Truth may be an absolute value, but that doesn't mean that everyone who publicly pledges allegiance to it is trustworthy. Used-car salesmen routinely give themselves names like "Honest Ed," but that doesn't mean they won't turn the odometer back before selling you a car. In fact, it usually means they will. What's in a name, after all? We can start referring to Rumsfeld as "Competent Don," but it won't make him any more fit to be secretary of defense.

A man could wear a t-shirt that said "World's Greatest Stud," and yet be a ham-handed, self-centered clod who spends every night alone. Are we supposed to find Judge McKathen's peacock vanity somehow more noble, and less obnoxious, simply because he proclaims himself to be the living embodiment of Truth, rather than sexual prowess?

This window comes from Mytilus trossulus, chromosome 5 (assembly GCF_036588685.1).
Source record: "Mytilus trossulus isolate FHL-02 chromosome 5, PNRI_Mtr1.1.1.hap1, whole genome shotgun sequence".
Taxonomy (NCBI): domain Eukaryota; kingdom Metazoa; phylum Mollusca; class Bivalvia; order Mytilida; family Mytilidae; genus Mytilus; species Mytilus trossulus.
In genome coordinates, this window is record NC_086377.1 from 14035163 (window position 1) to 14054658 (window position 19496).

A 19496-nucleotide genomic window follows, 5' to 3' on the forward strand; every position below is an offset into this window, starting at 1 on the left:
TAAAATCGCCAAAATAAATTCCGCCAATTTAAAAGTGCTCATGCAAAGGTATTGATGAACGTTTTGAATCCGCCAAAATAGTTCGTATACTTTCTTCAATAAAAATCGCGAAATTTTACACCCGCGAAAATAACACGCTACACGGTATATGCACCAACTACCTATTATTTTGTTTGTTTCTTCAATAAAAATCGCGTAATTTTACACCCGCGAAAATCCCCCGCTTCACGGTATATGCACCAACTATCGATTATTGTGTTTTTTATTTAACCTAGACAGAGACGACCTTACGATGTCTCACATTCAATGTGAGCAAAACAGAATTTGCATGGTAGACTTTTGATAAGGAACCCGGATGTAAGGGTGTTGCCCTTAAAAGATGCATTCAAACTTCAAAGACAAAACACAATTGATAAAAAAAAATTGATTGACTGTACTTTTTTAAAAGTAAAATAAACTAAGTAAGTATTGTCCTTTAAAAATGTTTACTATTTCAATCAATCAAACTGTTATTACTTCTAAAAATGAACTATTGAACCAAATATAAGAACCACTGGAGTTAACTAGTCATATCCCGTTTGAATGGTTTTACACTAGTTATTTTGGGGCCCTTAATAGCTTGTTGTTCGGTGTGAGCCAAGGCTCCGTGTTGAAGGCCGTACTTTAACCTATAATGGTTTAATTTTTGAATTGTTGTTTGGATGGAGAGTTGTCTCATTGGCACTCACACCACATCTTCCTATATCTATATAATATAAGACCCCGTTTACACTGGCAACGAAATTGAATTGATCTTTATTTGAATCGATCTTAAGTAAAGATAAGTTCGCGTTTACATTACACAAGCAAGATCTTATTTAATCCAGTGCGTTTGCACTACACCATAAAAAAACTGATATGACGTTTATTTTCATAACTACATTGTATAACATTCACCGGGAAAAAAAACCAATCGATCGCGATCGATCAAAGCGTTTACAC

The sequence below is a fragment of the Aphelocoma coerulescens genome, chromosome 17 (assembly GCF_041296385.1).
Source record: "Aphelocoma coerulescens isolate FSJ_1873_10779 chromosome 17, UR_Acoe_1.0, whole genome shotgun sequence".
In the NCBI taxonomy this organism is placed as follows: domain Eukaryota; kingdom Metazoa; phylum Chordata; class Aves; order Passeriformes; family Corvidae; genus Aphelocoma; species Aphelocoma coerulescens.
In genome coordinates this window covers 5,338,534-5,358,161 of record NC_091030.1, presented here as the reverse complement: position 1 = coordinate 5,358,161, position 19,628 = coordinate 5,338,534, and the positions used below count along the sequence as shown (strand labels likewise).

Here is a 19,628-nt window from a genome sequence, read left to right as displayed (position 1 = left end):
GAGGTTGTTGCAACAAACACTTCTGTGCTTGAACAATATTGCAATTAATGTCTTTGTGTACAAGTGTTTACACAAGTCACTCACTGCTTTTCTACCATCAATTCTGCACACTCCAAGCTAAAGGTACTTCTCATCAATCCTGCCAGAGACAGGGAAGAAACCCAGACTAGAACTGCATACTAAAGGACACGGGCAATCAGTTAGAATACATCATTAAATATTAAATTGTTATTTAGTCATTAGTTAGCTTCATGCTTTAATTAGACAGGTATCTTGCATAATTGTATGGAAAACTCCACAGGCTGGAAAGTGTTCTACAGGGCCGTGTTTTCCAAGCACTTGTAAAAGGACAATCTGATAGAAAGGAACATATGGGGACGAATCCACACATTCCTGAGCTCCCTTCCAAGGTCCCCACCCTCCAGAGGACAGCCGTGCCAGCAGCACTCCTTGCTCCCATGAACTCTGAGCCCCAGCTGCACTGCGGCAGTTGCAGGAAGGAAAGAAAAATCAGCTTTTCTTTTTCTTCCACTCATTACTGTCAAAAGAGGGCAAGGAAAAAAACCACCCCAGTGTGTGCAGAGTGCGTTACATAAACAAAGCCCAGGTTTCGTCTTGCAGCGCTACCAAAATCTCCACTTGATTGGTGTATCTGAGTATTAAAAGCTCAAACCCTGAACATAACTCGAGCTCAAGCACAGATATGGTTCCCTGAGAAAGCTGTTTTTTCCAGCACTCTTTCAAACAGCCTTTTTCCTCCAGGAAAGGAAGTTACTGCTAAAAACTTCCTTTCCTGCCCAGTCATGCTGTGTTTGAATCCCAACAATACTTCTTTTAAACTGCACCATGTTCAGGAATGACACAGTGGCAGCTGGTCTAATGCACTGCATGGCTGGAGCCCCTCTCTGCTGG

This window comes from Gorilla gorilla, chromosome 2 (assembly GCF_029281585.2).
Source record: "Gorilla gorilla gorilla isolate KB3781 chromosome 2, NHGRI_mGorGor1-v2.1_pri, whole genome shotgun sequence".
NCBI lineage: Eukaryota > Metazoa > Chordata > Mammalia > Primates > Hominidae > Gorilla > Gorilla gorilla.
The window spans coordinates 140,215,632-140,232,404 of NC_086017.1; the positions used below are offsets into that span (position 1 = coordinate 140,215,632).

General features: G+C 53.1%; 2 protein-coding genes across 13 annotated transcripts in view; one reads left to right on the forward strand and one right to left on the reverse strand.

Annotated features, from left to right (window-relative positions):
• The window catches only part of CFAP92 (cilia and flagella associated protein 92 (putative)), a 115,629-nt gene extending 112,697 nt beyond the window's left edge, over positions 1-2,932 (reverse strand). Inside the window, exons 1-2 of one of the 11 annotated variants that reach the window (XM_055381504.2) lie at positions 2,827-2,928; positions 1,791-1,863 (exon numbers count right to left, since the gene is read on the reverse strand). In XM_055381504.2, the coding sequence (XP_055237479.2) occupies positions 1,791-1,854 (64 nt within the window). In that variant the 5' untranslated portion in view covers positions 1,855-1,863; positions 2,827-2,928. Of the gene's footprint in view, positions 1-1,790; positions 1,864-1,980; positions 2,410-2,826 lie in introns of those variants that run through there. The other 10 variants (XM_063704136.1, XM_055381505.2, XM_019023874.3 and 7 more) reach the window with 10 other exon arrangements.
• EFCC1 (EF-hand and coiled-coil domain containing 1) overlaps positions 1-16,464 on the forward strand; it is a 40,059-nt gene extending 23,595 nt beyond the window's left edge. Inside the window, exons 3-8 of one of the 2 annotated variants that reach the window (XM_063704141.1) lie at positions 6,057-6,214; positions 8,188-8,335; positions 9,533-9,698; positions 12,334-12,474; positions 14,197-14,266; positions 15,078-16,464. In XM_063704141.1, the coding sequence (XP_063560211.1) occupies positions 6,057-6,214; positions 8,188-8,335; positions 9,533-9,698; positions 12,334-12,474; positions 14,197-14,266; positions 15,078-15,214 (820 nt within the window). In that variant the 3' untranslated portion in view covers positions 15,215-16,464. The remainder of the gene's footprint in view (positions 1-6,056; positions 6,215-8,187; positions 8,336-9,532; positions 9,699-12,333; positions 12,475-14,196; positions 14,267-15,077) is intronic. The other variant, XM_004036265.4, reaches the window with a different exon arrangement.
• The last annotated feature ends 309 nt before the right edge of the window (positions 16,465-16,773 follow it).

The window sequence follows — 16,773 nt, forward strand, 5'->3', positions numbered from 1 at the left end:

Of course not, because most of us believe in a higher ethical standard for justice than for casual sex, and see counterfeit virtue as something worse than counterfeit vice. I haven't read the Bible as closely as some, but I did come away from it with the sense that making a grandiose spectacle of one's holiness is a sin considerably worse than prostitution or adultery. McKathan, in his fancy embroidered gown, looks to me like he's trying to be God's pimp.

0.0010799 Leagues Under the Sea

For philistine idiocy, it's hard to beat this idea:

The Hilton Maldives Resort & Spa is to open 'Ithaa', the world’s first aquarium-style undersea restaurant....Ithaa will sit six meters below the waves of the Indian Ocean, surrounded by a vibrant coral reef and encased in clear acrylic offering diners 180-degrees of panoramic underwater views.